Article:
Blindspots are caused by a lack of awareness

 

In some cases, you may not be aware that it’s possible not to have certain privileges. From your perspective, these resources are guaranteed to everyone. In some cases, the resources or advantages that you benefit from are so normal to you that you don’t even notice their existence because you’ve never not had them. And the more privilege you have, the more likely you are to be taught that “the system” works.

 

We’re taught that if something bad happens to you, there will always be a recourse. If someone’s robbed you, you can report it to the police and get it sorted out. If you lose your job, you can go on unemployment until you can find another one. If you get sick, you can get medical care so that you can recover and get better. If you’re hungry, there are programs to set up to make sure you get food. It’s often a shock to discover that for a great many people, the system doesn’t work, and the reason it doesn’t work has nothing to do with the choices those people are making. It has to do with the fact society decided that these are people who don’t get those benefits.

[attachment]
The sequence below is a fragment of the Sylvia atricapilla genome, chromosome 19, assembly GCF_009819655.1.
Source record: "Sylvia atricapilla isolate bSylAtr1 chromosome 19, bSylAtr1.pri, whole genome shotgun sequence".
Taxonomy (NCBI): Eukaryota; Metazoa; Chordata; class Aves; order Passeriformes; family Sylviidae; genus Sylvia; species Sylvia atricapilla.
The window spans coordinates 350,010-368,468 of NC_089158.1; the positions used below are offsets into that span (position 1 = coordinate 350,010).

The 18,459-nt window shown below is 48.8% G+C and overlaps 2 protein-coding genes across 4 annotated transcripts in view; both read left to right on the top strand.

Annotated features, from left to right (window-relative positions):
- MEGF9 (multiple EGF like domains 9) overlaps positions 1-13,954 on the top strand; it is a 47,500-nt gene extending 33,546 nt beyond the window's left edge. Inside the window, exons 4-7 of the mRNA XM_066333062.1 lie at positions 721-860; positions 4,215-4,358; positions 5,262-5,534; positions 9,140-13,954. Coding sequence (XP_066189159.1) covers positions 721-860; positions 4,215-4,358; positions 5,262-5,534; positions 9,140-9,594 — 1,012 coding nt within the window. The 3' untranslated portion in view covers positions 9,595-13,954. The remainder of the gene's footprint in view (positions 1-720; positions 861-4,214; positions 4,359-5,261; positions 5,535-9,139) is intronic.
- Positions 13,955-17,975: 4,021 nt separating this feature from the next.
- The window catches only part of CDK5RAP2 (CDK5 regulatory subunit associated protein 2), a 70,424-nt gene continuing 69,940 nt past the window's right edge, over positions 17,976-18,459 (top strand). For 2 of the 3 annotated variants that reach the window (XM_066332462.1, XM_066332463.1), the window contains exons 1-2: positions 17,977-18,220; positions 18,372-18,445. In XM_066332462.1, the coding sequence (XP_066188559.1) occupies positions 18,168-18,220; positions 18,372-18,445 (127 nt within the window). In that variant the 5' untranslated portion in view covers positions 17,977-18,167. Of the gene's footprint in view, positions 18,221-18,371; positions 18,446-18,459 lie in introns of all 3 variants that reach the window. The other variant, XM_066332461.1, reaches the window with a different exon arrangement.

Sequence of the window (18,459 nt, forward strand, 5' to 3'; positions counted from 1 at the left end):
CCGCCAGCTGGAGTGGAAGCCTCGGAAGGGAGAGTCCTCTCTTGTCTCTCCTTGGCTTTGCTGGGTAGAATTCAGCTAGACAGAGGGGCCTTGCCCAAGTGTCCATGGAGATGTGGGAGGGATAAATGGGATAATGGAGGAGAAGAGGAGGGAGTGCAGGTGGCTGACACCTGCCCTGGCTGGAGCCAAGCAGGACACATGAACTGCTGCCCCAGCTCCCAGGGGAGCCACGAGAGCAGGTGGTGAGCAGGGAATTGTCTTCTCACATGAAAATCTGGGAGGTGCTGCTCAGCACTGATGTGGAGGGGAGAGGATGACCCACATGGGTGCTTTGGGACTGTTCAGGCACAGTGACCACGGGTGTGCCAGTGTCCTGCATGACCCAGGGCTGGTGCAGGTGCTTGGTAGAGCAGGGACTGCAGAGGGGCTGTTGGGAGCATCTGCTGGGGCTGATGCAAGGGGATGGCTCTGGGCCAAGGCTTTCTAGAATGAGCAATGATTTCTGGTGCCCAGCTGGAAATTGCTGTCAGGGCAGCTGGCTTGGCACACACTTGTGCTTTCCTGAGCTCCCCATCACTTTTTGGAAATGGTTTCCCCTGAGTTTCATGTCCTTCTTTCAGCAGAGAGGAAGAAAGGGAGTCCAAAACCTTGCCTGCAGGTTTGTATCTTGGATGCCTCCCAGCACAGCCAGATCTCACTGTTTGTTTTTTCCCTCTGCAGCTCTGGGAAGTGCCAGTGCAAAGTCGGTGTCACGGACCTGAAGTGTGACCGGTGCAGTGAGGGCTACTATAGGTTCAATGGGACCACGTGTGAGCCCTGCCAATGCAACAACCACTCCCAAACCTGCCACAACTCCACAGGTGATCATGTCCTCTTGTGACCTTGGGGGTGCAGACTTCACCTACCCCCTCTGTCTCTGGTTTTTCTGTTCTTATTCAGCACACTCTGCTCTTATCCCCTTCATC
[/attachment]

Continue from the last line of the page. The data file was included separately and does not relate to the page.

For example, when your doctor gave you pain medication for your regular back pain, you probably had no idea that his decision was influenced by the fact that you’re a man.  Doctors statistically are more likely to treat complaints of pain from a man more aggressively than complaints from a woman, even when the reported pain levels are more severe. The fact that your female friend couldn’t get pain medication for the same or worse condition from the same doctor is not her fault. But if you assume that the system works and that doctors treat patients with equal consideration, that doctors treat all patients the same way they treat you, then the logical conclusion is that your female friend should have done something differently. Your blindspots lead you to conclude that the responsibility for the problem lies with the victim of oppression, rather than the people with more social, political, and financial power who are reinforcing the oppression.

Here we are, 2,500 words in and I’ve barely scratched the surface of the functions of privilege. If you’d like to read more about specific types of privilege and the ways they manifest, check out the links below.
 

This article is Part 1 in an educational series called Explaining Privilege:

 

Read Part 2: The Cycle of Reinforcement

Read Part 3: The Consequences of Scrutiny

Read Part 4: The Invisibility Cloak

 

 

Further Reading: